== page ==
Chemical hazards in foods of animal origin and the associated risks for public health: elementary considerations

Frans J.M. Smulders, Ivonne M.C.M. Rietjens, Martin D. Rose

Research output: Chapter in Book/Report/Conference proceedingChapterAcademicpeer-review


Although of the various hazards possibly prevalent in foods of animal origin, those of a biological nature are likely to result in the highest short-term risk for the health of the consumer, chemical hazards are generally perceived by the public as representing the top safety issue. The various food safety agencies around the world rely on formal risk analysis to determine which chemical hazards indeed represent risks (‘risk assessment’) and which measures should be taken to prevent this from happening (‘risk management’). In chemical risk assessment, various potentially toxic effects resulting from exposure to a particular identified hazard are characterised. These include those of a carcinogenic nature, but also genetic, teratogenic, photosensitisation, neurological, dermatologic, immunological, reproductive or other toxic effects need to be considered. To quantify the associated risk, the dose-response characteristics are analysed and the exposure of the human population (or subpopulation) to the hazard is assessed, from which data the resulting risk is estimated. Unless a hazard is of a carcinogenic or genotoxic nature, safety agencies such as the European Food Safety Authority (EFSA) – on the basis of such estimations – define at what intake level certain chemical substances are still acceptable or tolerable and political decision makers such as the European Commission may issue associated legislation, which serves as the basis for risk management. Main sources of chemical hazards in major foods of animal origin (meat, milk, fish, eggs, honey) comprise the ‘avoidable hazards’ category (i.e. drug residues, pesticides, feed (/food) additives, food contact materials) and the ‘unavoidable hazards’ category (i.e. those hazards exposure to which is inevitable (persistent organic pollutants, heavy metals, naturally occurring contaminants, and contaminants generated during food processing)). Risk management approaches are illustrated by summarising the strategies stipulated in European legislation and the role of veterinarians therein.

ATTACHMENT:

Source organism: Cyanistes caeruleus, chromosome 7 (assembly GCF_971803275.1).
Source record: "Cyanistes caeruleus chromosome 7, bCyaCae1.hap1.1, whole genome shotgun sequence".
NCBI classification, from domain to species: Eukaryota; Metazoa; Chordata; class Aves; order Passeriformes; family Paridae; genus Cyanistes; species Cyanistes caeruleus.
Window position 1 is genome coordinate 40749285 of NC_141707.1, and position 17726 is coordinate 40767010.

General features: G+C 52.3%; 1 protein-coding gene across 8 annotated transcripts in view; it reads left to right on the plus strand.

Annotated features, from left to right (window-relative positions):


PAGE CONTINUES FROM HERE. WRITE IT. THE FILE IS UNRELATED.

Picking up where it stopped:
Original languageEnglish
Title of host publicationChemical hazards in foods of animal origin
PublisherWageningen Academic Publishers
ISBN (Electronic)9789086868773
ISBN (Print)9789086863266
Publication statusPublished - 30 Nov 2019

Publication series

NameChemical hazards in foods of animal origin
ISSN (Print)1871-9295


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